28 May 2009
Kate Cotton feels mesmerised by an Australian theatre company's performance in a Bristol shopping centre
Over the late May bank holiday Back to Back performed at The Podium, at Broadmead in Bristol – the only UK dates on their global tour. This small ensemble of actors with an intellectual disability have been performing Small Metal Objects since 2005.
I’ve always been a big fan of street entertainment and the impromptu comedy moments it creates. Small Metal Objects took this genre to a new original level, was full of laughs, and had a loud and clear message too.
Sat on a seating podium in the centre of Bristol’s busy Broadmead shopping centre, with no obvious stage area set up, we were instructed to put on headphones and enjoy the show. The two characters we could hear talking in our ears were nowhere to be seen amidst hundreds of shoppers milling about in front of us. With some regret at bagging a front-row seat, it was hard not to feel a little uncomfortable when everyone who walked past stared so blatantly. It was a very effective way of getting across the point of difference as, being white and with no visible disability, I am not used to being gawped at like that. Paranoia creeping in, it was quite a relief when the characters came into view. The moment was pretty magical and filmic as they were revealed on the street amidst the bustling crowd, who all pretty much ignored them.
The story played out as the two friends, Gary and Steve, were mistakenly approached and harassed by two hardened executive types looking to score drugs for a corporate do. Looking for the unknown Gary, one of the execs, Alan, approached the shoppers. Hilariously, he did actually find a Gary in the crowd - just not the right one! When he did find the right Gary, and was instructed to give the money to his mate Steve, he furtively handed over three thousand pounds, which Steve proceeded to examine on full display. At that very moment two completely unaware members of Bristol’s police force walked up behind them. I have rarely seen such accidental and excellent comedy timing. As we in the audience roared with laughter, and the characters ramped it up a notch, the police started to look increasingly suspicious, and one even reached for his radio!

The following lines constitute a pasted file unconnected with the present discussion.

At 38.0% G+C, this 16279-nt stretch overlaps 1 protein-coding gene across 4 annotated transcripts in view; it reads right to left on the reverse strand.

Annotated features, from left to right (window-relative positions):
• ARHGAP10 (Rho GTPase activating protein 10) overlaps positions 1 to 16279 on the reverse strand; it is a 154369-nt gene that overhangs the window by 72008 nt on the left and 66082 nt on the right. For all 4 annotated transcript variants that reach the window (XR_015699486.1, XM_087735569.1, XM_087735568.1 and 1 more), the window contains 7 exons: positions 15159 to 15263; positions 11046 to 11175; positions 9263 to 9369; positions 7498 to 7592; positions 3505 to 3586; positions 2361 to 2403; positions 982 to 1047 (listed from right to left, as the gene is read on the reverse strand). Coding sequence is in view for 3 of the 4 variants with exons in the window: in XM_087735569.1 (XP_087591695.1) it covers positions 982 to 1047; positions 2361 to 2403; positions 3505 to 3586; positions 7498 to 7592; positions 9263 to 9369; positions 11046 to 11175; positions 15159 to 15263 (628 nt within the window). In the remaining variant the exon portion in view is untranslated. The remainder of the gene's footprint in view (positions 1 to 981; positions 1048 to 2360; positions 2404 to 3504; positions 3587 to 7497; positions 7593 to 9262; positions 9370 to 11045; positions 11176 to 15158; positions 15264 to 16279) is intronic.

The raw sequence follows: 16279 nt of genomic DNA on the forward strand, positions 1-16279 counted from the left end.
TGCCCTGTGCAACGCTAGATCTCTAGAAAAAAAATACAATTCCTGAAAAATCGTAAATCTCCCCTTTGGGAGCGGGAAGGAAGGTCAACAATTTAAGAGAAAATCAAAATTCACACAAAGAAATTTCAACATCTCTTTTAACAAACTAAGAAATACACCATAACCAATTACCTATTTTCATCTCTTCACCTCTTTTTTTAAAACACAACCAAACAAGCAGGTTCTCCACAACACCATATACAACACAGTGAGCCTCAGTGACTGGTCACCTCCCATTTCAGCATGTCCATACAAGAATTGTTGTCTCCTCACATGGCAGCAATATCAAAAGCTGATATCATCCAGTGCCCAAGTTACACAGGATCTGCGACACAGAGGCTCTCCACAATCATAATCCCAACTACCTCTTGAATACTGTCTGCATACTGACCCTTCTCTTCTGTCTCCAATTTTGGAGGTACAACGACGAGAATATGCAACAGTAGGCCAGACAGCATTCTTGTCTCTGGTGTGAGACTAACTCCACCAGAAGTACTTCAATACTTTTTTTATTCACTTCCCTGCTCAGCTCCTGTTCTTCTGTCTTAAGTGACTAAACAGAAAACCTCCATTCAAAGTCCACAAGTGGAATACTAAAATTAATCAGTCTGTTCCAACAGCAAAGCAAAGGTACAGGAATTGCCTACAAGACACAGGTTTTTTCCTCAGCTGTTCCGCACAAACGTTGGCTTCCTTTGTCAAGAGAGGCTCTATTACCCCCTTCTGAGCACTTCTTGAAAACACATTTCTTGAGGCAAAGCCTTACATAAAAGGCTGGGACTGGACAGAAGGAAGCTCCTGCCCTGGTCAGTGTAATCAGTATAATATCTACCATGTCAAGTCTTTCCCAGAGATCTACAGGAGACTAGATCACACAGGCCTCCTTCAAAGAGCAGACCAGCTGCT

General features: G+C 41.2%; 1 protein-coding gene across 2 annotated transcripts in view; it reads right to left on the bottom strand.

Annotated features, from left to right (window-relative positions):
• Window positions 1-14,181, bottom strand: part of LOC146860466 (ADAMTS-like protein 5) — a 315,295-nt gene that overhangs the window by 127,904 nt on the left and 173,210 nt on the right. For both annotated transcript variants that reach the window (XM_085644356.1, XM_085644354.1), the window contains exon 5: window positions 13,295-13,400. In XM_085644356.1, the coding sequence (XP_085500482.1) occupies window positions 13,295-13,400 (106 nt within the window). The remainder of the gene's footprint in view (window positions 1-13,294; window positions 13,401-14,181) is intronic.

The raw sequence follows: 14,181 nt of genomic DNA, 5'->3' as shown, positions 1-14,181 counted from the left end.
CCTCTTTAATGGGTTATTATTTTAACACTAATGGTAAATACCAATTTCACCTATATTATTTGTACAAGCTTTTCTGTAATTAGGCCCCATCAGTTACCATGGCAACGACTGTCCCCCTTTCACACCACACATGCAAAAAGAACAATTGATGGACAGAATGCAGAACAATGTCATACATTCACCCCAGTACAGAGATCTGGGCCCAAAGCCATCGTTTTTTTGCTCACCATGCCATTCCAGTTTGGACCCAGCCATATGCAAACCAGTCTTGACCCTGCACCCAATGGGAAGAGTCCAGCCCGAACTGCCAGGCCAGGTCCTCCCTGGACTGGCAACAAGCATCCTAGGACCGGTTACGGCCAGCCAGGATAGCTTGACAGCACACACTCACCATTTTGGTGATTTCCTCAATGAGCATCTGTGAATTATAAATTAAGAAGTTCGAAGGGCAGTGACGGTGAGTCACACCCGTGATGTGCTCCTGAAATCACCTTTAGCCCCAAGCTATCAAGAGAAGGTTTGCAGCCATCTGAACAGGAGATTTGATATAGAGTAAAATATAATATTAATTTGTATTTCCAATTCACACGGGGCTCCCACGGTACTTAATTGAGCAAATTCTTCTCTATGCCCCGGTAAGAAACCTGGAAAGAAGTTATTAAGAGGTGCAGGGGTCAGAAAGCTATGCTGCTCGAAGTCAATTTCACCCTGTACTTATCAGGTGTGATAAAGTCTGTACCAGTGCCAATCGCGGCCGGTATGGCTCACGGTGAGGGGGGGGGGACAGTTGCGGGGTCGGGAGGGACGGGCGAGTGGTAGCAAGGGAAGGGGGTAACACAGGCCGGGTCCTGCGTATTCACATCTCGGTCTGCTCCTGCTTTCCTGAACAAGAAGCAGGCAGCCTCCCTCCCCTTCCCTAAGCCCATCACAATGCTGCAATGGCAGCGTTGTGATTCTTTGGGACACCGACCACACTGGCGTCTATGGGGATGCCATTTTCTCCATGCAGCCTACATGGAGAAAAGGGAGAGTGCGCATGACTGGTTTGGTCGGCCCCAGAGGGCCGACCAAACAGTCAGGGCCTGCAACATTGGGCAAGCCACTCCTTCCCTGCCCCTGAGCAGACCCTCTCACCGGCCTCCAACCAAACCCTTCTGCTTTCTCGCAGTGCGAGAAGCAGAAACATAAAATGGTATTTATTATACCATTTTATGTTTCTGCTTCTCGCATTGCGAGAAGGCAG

Back to Back are a talented bunch with some excellent credentials and a unique knack of uncovering prejudices. They challenge the value of individual lives within society and question what is 'normal' in quite a mesmerising way. I absolutely loved the way they completely deconstructed the norms of audience and stage area in such a way that to the hordes of bystanders and shoppers it was we, the audience, not the actors, who were being watched. Indeed, some people watched us for the whole performance, sitting on public benches across the square.
After the performance it took me a little while to re-acclimatise to the outside world, after having watched it so intently from a distance with headphones on. This felt pretty powerful and underlined the message of what is 'normal' and part of society. I slipped back into the crowd feeling a little bit more aware of everyone’s place in it.